3D printing enables a revolution in timepiece design

FEMTOprint SA's innovative 3D printing platform is able to produce challenging, monolithic 3D shapes at sub-micron resolution.

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LUGANO, SWITZERLAND – We know that glass has unique capabilities: it is transparent, corrosion-resistant, thermally stable, electrically insulating, scratch- and abrasion-resistant, elastic, and biocompatible. But who imagined using glass that combines all these properties with its tribological behavior to make complete three-dimensional watch mechanisms, integrating precision, aesthetics, and multi-functionalities? Probably none before FEMTOPRINT's 3D printing era.

Ten years after the first InnoVision timepiece, Swiss watch manufacturer Ulysse Nardin presented a second version at the Geneva Watch Exhibition last January (SIHH 2017). The InnoVision2 is an exceptional timepiece that is pushing innovation boundaries. Ulysse Nardin chose FEMTOprint and its versatile laser platform to design, shape, and create real sculptures as well as multi-functional components out of glass for this watch.

FEMTOprint SA's innovative 3D printing platform is able to produce challenging, monolithic 3D shapes at sub-micron resolution with high precision, repeatability, and optical surface quality, thanks to its versatility and the inexpensive configuration. This technology is an affordable and transformative solution to leading-edge markets like the watch industry.

InnoVision2 is an example of how progressive attitudes and advanced laser technologies can work together to create an innovative product, on which creativity pictured a fine 3D-printed transparent minute hand (FIGURE 1), a monolithic component with integrated balance shock protection, micro-channels for a distinct illumination, and their own brand engraved in the bulk. At the same time, accuracy on the critical dimensions, material properties, and surface quality were key.

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FIGURE 1. The InnoVision2 timepiece features a 3D-printed glass minute hand (detail shown in inset). (Photo credit: Ulysse Nardin/FEMTOprint)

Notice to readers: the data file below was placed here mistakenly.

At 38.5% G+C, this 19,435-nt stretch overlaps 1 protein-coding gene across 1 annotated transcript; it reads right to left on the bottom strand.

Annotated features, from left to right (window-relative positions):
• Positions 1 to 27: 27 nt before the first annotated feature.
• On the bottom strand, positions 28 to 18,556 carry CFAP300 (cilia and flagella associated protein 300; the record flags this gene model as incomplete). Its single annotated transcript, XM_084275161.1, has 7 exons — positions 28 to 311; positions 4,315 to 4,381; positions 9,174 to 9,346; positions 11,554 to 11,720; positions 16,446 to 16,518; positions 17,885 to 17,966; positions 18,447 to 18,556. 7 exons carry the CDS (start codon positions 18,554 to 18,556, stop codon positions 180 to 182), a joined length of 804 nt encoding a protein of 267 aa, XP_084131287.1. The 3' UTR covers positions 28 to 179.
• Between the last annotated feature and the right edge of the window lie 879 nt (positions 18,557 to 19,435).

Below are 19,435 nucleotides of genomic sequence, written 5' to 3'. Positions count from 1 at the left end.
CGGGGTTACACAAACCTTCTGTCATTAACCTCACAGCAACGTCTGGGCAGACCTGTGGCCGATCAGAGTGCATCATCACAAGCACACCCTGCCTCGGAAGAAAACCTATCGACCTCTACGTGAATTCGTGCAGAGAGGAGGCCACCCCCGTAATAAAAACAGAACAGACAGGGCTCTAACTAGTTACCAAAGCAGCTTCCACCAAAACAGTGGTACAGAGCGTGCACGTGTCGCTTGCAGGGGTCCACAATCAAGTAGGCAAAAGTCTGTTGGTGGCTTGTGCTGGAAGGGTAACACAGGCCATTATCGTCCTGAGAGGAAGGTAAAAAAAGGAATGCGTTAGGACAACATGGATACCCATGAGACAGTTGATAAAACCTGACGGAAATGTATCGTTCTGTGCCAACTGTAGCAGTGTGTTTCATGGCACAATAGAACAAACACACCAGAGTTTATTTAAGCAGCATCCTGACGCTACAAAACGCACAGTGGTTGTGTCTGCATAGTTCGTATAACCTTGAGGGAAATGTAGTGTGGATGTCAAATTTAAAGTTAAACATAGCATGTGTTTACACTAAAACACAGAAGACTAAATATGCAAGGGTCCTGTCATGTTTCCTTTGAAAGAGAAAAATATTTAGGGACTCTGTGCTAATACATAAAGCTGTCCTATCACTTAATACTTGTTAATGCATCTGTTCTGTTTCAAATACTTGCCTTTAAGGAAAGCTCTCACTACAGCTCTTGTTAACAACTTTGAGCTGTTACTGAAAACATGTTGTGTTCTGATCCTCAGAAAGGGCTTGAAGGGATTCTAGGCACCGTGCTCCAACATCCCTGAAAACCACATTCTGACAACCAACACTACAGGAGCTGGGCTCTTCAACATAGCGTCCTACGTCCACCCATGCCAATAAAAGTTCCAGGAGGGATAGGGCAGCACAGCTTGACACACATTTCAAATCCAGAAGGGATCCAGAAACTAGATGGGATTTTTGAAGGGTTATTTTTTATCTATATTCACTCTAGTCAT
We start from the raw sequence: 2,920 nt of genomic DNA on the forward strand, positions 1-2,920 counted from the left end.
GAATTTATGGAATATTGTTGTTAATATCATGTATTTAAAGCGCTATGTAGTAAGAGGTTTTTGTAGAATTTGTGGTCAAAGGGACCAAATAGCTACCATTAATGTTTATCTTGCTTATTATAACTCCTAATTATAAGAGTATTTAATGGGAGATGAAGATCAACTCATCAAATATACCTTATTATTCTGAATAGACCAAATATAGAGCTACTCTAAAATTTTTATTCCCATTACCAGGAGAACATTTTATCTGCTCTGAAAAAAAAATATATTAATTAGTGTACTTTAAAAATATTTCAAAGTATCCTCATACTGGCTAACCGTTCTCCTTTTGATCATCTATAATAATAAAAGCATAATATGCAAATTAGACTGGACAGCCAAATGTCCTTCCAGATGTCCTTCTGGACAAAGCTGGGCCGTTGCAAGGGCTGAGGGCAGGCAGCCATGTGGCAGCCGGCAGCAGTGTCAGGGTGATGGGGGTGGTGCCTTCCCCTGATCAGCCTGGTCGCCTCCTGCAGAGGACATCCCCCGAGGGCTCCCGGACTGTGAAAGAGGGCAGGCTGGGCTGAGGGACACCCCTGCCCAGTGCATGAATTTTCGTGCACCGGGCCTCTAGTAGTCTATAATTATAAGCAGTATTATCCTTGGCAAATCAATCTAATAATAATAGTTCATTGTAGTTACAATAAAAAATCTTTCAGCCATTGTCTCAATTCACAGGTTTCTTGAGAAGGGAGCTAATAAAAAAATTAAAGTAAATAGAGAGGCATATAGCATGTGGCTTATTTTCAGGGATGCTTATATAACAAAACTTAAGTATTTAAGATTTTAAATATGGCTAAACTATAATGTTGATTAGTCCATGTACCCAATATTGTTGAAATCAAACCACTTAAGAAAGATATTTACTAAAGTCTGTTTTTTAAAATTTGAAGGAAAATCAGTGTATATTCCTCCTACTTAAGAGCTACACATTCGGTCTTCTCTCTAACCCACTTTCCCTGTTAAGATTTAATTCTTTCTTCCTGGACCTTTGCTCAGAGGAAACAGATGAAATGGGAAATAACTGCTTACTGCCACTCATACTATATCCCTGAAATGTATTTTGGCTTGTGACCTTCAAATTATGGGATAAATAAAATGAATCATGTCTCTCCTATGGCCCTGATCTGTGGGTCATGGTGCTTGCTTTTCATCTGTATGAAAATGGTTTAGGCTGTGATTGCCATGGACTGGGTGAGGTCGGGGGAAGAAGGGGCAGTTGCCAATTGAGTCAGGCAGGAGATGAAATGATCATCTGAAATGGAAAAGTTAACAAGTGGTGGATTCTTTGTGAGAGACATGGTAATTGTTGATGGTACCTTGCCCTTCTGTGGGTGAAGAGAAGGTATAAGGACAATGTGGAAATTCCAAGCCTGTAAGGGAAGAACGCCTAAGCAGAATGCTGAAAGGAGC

The InnoVision2 watch features unique 3D glass sculptures—nothing like anything seen before. Each component of this timepiece boasts an innovation, and the FEMTOPRINT platform allowed conceiving the new transparent functional components, which are precise and show an amazing combination in a monolith of fluidics, mechanics, and low friction between moving parts, high surface quality, and beauty. The integration of these new functionalities makes this watch a revolution in horology.

Among the 10 innovations brought to this timepiece, a new concept of light and the use of glass emerge. The watch is not as fragile as you would think. Actually, its revolutionary balance wheel bridge even integrates a formulated shock resistance system, produced in one single piece without masks, ablation, assembling, or other traditional manufacturing processes (FIGURE 2).

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FIGURE 2. Detail of the glass bridge (inset) with integrated balance shock protection. (Photo credit: Ulysse Nardin)

Also, thanks to the channels produced in the glass balance wheel bridge (also in a monolith) with the FEMTOPRINT platform, Ulysse Nardin was able to introduce light, filling them with photoluminescent pigments. The light sharpens the brand letters, which are 3D printed in the glass and consist of changes in density and refractive index.

Another innovation refers to the watch minute hand, which is sculpted in glass using the laser platform. The intricacy that can be achieved in the manufacturing process is in the 1–3μm range, with high aspect ratio (more than 1:500, depending on the material) and accuracy on the trajectory of ±1μm, freedom in the 3D shape, and low roughness, ensuring the creation of challenging 3D micro-devices. The delicate glass hand is able to bear extreme shocks. As mentioned, glass is not only transparent, stable, and dielectric, but also resistant and flexible. Furthermore, the spectacular hand is placed on thin metal backing.

This successful experience confirms that innovation is just a matter of creativity.

This story was submitted by nicoletta.casanova@femtoprint.ch.

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